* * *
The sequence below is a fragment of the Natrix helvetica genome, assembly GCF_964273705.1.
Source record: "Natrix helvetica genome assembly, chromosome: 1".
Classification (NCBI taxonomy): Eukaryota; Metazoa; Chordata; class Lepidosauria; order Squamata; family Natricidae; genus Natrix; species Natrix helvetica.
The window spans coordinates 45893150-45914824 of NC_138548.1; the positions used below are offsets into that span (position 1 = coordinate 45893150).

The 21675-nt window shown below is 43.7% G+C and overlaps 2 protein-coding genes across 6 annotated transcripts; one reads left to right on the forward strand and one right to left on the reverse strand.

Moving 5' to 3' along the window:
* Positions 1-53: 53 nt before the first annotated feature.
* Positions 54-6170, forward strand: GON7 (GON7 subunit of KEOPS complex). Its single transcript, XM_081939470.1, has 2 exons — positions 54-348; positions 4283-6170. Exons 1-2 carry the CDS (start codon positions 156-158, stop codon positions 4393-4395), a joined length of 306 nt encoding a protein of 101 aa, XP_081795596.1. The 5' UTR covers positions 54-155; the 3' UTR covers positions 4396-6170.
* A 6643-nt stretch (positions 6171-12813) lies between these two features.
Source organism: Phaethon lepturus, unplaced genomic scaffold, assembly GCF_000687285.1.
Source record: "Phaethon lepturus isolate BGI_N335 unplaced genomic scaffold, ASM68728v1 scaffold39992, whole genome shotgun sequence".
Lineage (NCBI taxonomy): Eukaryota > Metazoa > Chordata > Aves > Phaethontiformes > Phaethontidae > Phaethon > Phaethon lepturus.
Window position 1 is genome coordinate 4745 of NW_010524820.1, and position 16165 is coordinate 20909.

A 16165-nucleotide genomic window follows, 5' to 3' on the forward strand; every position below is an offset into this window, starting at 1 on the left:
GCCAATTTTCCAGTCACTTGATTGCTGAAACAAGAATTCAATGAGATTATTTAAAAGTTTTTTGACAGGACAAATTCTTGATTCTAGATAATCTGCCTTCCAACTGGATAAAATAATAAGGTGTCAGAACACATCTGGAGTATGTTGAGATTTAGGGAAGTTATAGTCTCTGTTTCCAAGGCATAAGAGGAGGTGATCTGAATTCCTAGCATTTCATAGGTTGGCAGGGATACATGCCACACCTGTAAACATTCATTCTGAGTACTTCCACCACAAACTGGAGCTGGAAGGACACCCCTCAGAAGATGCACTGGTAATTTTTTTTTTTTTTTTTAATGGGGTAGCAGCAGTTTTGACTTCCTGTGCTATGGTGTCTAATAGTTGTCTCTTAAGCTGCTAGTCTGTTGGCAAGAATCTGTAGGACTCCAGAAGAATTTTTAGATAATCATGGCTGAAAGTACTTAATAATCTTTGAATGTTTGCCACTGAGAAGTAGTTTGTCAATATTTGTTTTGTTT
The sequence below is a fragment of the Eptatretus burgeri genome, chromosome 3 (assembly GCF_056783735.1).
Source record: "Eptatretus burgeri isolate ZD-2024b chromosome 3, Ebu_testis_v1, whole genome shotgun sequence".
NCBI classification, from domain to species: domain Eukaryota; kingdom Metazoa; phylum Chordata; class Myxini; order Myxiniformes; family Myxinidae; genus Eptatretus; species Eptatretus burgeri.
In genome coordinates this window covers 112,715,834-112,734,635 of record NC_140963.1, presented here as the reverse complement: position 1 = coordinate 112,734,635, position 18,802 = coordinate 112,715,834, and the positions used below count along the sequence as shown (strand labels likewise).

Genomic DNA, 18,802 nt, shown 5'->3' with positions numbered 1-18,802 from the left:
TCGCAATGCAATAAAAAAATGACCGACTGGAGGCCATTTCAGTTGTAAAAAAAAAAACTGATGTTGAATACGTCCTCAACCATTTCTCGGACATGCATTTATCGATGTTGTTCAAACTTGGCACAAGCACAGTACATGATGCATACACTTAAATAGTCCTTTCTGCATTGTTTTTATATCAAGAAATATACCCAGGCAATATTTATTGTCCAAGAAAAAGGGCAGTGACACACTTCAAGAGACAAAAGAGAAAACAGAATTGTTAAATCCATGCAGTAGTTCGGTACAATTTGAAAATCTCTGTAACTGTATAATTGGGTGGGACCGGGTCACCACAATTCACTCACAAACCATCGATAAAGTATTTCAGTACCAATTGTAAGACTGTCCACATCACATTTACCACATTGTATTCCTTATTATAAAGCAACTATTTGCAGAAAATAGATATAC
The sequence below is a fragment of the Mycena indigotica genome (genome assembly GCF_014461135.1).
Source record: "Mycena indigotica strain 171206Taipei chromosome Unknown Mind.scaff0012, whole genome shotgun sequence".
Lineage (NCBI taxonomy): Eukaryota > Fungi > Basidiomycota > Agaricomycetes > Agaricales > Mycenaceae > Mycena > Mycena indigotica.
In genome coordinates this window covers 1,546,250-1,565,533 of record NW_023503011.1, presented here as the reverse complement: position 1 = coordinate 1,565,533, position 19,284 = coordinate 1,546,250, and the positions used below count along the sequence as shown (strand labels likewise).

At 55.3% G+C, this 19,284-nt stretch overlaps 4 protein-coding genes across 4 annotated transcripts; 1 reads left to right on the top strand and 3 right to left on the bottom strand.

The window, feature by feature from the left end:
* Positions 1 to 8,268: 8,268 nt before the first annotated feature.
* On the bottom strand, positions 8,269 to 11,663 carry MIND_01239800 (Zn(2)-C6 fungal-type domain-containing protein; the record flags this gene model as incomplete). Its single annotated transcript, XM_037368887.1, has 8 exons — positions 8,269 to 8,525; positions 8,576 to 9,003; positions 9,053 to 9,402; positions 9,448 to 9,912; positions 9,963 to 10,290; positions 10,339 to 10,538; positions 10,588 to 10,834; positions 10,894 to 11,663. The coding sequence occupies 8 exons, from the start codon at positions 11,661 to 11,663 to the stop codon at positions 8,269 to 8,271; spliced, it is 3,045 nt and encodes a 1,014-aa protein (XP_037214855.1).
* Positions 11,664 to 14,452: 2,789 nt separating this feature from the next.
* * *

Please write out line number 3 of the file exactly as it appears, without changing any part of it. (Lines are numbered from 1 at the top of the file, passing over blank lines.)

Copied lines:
Classification (NCBI taxonomy): Eukaryota; Metazoa; Chordata; class Lepidosauria; order Squamata; family Natricidae; genus Natrix; species Natrix helvetica.